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Re: [rant] Re: vmware and udev

man, 22.11.2004 kl. 22.42 skrev Denis Leroy:
> > Denis Leroy wrote:
> > > On a more general note, is there any sort of communications between
> Red
> > > Hat people (who have phones on their desk) and the very few
> companies
> > > that do groundbreaking linux support (Nvidia, VMWare, ...) as far
> as
> > > release schedules and support for new kernel features ? Just
> asking...
> > 
> > To which Arjan van de Ven responded:
> > what you call groundbreaking linux support... I personally consider a
> > major problem... they are 
> > 1) Binary only, and not helping the open source goal at large forward
> > 2) Borderline legal, if at all (my personal opinion is that they are
> not
> > legal, and abusing code I wrote)
> > 3) Lagging behind and even keeping the kernel from going forward at
> times.
> > but.. if you buy a RHEL subscription the support guys you call will
> be
> > happy to work with such vendors on joint problems.
> I know this is a touchy subject :-) and the binary drivers thread
> almost turned into a flame war. Arjan, in your response below you seem
> to be talking about the linux kernel while i was talking about the
> Fedora Core distro, and those are two different things.
> Seems to me, on one side we have the linux kernel developers whose
> interests lie on improving the kernel and adding cool features to it,
> and hereby rely on the strength of the open-source concept in which
> API or ABI changes can be propagated very quickly. This allows the
> kernel to move very fast (unlike other Unices that have been around
> longer) and to maintain a very high level of quality in its
> drivers. They see closed source drivers as an annoyance and hindrance,
> and companies that support them as being capitalistic greedy evil
> entities whose sole purpose is the demise of the Open-Source
> movement. :-)
> On the other hand, we have companies that try to get some leverage out
> of the Linux movement, sometimes in a clumsy fashion, or try to
> respond to their customers demands for Linux support. They are usually
> afraid of the GPL since it's human nature to be afraid of things one
> doesn't fully understand. They usually mean well, but are uneducated
> and completely unprepared for a world in which code is free, having no
> processes in place for it since it hasn't been done before. They see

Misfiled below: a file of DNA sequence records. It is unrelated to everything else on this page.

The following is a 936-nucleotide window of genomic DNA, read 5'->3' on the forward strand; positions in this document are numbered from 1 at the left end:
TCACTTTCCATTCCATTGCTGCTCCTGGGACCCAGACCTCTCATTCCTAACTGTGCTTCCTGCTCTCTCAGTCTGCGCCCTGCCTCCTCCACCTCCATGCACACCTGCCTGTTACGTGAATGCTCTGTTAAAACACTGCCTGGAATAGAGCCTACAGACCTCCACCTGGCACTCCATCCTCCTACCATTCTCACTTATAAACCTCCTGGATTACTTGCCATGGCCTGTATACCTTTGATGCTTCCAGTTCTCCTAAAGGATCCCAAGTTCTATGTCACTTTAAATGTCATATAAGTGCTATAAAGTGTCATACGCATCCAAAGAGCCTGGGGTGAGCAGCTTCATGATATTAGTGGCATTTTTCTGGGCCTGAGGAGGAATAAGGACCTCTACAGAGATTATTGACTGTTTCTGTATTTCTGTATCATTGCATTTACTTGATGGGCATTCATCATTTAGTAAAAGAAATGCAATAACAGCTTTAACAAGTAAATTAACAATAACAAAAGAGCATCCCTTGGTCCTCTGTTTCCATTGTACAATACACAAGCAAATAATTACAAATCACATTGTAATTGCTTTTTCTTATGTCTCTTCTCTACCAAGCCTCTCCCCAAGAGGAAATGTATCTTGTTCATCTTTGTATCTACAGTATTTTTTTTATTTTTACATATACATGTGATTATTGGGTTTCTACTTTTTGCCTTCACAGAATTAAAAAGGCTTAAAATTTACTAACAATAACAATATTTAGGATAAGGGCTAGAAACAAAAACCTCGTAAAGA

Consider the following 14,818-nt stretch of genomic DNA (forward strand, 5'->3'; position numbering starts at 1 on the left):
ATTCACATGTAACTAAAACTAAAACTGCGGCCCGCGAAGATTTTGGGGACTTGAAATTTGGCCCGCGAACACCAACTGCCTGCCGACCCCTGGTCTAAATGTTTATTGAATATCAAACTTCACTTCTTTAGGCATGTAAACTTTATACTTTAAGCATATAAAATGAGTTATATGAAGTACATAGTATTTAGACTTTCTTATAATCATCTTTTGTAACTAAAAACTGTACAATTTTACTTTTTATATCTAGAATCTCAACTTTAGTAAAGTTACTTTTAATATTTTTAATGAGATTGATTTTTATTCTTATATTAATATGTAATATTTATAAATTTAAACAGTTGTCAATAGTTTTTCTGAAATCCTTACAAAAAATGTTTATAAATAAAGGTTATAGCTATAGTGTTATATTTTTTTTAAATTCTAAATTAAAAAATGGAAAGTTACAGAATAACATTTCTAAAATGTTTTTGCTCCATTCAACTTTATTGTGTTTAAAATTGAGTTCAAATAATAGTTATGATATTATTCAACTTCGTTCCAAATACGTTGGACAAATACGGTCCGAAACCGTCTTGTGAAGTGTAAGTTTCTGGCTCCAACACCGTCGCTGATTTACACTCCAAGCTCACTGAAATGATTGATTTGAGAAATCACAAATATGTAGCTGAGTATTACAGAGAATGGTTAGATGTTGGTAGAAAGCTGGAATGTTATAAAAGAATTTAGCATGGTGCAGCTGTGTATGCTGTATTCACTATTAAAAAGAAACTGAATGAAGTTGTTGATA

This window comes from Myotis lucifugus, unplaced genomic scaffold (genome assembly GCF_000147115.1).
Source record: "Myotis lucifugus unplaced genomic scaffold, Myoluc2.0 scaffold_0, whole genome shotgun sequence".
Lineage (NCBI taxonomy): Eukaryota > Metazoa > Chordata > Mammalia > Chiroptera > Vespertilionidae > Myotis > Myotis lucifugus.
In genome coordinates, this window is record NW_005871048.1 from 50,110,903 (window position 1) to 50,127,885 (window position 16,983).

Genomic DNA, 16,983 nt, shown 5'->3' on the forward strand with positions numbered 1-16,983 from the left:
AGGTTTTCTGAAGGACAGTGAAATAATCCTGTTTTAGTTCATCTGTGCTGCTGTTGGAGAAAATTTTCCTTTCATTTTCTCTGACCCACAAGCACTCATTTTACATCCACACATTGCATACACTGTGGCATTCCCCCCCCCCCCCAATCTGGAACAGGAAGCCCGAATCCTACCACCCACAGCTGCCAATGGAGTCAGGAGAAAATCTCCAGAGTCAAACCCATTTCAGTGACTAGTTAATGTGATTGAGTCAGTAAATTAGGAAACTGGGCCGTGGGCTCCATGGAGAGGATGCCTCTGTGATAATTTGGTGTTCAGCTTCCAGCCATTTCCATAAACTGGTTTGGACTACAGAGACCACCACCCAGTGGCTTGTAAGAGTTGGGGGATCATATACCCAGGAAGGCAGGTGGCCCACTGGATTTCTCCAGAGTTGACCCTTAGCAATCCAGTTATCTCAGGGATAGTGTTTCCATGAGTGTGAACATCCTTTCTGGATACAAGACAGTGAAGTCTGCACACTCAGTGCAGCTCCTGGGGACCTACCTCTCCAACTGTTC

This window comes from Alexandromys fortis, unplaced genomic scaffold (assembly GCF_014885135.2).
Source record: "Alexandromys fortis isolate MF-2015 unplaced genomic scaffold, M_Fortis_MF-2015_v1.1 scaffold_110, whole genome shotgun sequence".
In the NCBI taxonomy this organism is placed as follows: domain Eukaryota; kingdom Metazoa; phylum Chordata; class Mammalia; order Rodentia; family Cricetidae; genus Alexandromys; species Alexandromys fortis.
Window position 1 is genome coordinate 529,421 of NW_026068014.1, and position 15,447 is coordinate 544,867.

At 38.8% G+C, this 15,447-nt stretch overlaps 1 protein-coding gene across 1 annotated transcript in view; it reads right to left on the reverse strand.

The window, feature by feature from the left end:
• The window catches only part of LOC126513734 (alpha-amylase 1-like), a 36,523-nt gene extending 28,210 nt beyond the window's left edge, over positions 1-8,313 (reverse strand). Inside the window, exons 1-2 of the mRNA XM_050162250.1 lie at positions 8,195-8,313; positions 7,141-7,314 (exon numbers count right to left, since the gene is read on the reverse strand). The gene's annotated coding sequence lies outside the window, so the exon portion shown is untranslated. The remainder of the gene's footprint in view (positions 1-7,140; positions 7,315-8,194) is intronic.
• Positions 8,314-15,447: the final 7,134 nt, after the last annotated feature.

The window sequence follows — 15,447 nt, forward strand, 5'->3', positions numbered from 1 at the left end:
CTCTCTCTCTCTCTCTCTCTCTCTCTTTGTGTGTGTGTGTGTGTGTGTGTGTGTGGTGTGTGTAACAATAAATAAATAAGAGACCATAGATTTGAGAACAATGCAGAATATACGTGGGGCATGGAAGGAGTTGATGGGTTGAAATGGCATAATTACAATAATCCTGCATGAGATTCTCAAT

> kernel developers as pony-tailed hippies who hate their guts and are
> hard to interact with, much less rely on. :-)
> So my question was: shouldn't Fedora stand in the middle ? Shouldn't
> it be the job of putting together a desktop-oriented distribution
> precisely to coordinate the efforts of the various "forces" out there
> (a hard and thankless job IMO), and reach compromises in order to
> provide the best possible desktop experience. This has nothing to do
> with kernel development, but rather in picking the right features to
> use in that kernel without breaking the most popular components,
> coordinating schedules and releases with said components, to make sure
> a Fedora Core release doesn't break the Nvidia drivers (one of those
> most popular components, whether you like it or not) or doesn't happen
> one week before Firefox 1.0 is released. Isn't there somebody in the
> Fedora community (whether he/she's a RedHat employee or not) that
> should be working on this ? His/her job would include calling Nvidia
> and saying something like this "Hi, i work on the Fedora distro. Even
> though our kernel developers hate you, half of our users use your
> drivers and we'd rather not break it for our next release. Is there
> anything we can do?". To which there is or isn't of course, but at
> least somebody's gotta try...
> Anyways, sorry for the long rant :-)

What about having a "plugin" interface for drivers - ie. some hooks in
the kernel where drivers could run as userspace programs, and connect to
the kernel the same ways ex. mp3-plugin hooks up with xmms?

The hook might even be a kernel-module...

Is something like that possible? It would keep a more or less stable API
for external driver devs., maybe not as fast or good as a "real" kernel
driver would be - but still a driver. The processes should maybe run in
some sort of space between userspace and kernelspace... Uid -1? :P - so
it would gain direct access to that HW it *needs* direct access to, an
no more. It might even mean that the need to recompile a module each and
every time you upgrade the kernel is no longer needed.

I don't have the expertice if this is technically possible at all, or
even wanted. Anyone?

Kyrre Ness Sjøbæk, who feels like sticking his head into a snake's nest
of properitary/free and microkernel/monolithic

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